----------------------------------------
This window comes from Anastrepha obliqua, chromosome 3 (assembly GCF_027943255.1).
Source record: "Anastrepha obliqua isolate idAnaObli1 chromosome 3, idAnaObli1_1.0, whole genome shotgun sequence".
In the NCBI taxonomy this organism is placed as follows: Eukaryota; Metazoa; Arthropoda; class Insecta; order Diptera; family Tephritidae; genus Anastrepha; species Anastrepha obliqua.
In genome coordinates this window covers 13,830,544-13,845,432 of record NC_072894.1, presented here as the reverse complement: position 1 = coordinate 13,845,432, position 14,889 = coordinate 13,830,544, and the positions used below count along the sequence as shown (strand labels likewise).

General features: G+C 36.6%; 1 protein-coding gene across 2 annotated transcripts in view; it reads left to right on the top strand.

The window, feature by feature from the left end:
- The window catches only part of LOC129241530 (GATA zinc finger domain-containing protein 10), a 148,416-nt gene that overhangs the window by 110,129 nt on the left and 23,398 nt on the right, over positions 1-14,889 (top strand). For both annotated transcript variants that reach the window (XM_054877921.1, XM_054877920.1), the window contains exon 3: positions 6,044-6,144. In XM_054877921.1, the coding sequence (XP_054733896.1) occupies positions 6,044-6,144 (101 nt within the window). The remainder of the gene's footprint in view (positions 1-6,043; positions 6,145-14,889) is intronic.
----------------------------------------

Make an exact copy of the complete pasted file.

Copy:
This window comes from Anastrepha obliqua, chromosome 3 (assembly GCF_027943255.1).
Source record: "Anastrepha obliqua isolate idAnaObli1 chromosome 3, idAnaObli1_1.0, whole genome shotgun sequence".
In the NCBI taxonomy this organism is placed as follows: Eukaryota; Metazoa; Arthropoda; class Insecta; order Diptera; family Tephritidae; genus Anastrepha; species Anastrepha obliqua.
In genome coordinates this window covers 13,830,544-13,845,432 of record NC_072894.1, presented here as the reverse complement: position 1 = coordinate 13,845,432, position 14,889 = coordinate 13,830,544, and the positions used below count along the sequence as shown (strand labels likewise).

General features: G+C 36.6%; 1 protein-coding gene across 2 annotated transcripts in view; it reads left to right on the top strand.

The window, feature by feature from the left end:
- The window catches only part of LOC129241530 (GATA zinc finger domain-containing protein 10), a 148,416-nt gene that overhangs the window by 110,129 nt on the left and 23,398 nt on the right, over positions 1-14,889 (top strand). For both annotated transcript variants that reach the window (XM_054877921.1, XM_054877920.1), the window contains exon 3: positions 6,044-6,144. In XM_054877921.1, the coding sequence (XP_054733896.1) occupies positions 6,044-6,144 (101 nt within the window). The remainder of the gene's footprint in view (positions 1-6,043; positions 6,145-14,889) is intronic.